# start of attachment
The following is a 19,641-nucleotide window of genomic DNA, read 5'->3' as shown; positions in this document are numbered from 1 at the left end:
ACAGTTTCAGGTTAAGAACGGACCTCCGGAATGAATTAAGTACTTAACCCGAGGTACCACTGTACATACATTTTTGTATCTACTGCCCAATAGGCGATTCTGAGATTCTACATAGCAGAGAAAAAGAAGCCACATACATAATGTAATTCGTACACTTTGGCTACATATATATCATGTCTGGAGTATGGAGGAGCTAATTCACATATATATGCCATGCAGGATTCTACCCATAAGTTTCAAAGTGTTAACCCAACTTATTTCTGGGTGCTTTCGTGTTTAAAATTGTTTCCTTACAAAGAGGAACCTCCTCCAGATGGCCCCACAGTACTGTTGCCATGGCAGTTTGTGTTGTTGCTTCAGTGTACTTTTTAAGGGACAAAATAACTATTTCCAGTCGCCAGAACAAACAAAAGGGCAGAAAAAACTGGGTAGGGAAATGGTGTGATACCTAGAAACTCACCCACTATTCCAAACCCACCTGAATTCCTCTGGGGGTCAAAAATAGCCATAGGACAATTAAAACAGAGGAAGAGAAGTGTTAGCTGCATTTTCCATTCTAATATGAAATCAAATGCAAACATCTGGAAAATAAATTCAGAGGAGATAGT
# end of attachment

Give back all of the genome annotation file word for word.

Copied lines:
The following is a 19,641-nucleotide window of genomic DNA, read 5'->3' as shown; positions in this document are numbered from 1 at the left end:
ACAGTTTCAGGTTAAGAACGGACCTCCGGAATGAATTAAGTACTTAACCCGAGGTACCACTGTACATACATTTTTGTATCTACTGCCCAATAGGCGATTCTGAGATTCTACATAGCAGAGAAAAAGAAGCCACATACATAATGTAATTCGTACACTTTGGCTACATATATATCATGTCTGGAGTATGGAGGAGCTAATTCACATATATATGCCATGCAGGATTCTACCCATAAGTTTCAAAGTGTTAACCCAACTTATTTCTGGGTGCTTTCGTGTTTAAAATTGTTTCCTTACAAAGAGGAACCTCCTCCAGATGGCCCCACAGTACTGTTGCCATGGCAGTTTGTGTTGTTGCTTCAGTGTACTTTTTAAGGGACAAAATAACTATTTCCAGTCGCCAGAACAAACAAAAGGGCAGAAAAAACTGGGTAGGGAAATGGTGTGATACCTAGAAACTCACCCACTATTCCAAACCCACCTGAATTCCTCTGGGGGTCAAAAATAGCCATAGGACAATTAAAACAGAGGAAGAGAAGTGTTAGCTGCATTTTCCATTCTAATATGAAATCAAATGCAAACATCTGGAAAATAAATTCAGAGGAGATAGT